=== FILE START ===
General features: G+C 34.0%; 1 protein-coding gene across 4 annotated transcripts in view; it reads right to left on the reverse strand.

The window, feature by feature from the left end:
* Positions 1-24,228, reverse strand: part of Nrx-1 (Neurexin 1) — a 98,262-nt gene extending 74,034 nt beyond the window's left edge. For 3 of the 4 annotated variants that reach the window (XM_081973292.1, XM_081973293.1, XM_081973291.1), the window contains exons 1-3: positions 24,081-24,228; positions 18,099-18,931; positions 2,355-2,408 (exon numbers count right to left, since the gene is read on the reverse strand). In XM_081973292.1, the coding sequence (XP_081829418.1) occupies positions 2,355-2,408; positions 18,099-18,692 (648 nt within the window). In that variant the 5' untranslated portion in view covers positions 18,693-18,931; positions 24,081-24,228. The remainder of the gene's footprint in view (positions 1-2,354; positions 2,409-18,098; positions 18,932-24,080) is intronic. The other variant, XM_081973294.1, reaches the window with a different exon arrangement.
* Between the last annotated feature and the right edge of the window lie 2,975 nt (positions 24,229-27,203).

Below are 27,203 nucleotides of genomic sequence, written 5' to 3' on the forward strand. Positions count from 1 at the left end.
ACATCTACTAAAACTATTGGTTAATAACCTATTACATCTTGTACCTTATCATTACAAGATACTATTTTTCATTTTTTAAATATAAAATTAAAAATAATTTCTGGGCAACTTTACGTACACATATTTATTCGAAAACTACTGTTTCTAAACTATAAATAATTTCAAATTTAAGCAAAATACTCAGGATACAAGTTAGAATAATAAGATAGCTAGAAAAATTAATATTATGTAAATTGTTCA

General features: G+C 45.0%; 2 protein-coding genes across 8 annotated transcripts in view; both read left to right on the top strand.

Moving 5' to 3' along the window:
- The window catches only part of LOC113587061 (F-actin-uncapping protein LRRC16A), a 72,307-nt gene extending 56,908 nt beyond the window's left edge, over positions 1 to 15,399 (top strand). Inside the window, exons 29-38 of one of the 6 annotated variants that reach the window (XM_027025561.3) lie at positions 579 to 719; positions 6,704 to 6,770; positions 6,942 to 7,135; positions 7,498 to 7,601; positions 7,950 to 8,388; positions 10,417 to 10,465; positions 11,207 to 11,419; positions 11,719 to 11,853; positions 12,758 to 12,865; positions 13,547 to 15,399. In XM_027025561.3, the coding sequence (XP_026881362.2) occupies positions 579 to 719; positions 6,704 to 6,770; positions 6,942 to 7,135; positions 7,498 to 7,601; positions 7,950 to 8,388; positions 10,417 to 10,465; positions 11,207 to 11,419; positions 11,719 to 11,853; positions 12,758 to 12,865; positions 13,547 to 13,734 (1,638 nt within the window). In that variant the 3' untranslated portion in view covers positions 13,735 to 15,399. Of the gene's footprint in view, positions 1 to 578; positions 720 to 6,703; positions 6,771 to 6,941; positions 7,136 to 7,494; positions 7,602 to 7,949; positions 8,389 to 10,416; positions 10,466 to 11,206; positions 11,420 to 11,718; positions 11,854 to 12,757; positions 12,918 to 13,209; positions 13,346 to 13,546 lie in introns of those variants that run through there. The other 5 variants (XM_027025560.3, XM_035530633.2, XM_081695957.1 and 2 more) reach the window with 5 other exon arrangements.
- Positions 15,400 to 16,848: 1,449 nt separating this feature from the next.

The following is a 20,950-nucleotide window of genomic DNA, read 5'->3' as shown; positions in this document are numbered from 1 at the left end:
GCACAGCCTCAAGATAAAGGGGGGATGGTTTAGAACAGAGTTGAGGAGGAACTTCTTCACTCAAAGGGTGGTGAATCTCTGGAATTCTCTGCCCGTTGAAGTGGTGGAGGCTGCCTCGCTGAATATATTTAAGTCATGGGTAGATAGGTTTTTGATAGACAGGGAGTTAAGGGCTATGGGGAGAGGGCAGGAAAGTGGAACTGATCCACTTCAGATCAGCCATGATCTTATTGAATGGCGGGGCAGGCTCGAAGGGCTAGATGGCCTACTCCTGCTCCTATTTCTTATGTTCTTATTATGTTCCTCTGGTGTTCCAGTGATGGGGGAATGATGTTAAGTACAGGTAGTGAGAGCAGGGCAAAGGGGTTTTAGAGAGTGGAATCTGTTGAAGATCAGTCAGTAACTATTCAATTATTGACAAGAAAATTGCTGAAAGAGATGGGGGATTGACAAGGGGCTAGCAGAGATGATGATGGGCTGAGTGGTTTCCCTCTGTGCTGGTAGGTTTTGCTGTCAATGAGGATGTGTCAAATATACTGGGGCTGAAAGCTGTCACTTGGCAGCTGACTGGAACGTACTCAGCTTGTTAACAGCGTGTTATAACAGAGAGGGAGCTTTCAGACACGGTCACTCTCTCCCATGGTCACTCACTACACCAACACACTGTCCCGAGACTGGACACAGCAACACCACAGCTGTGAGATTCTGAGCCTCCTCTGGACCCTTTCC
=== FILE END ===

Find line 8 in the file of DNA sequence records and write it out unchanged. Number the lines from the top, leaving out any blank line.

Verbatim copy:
Moving 5' to 3' along the window: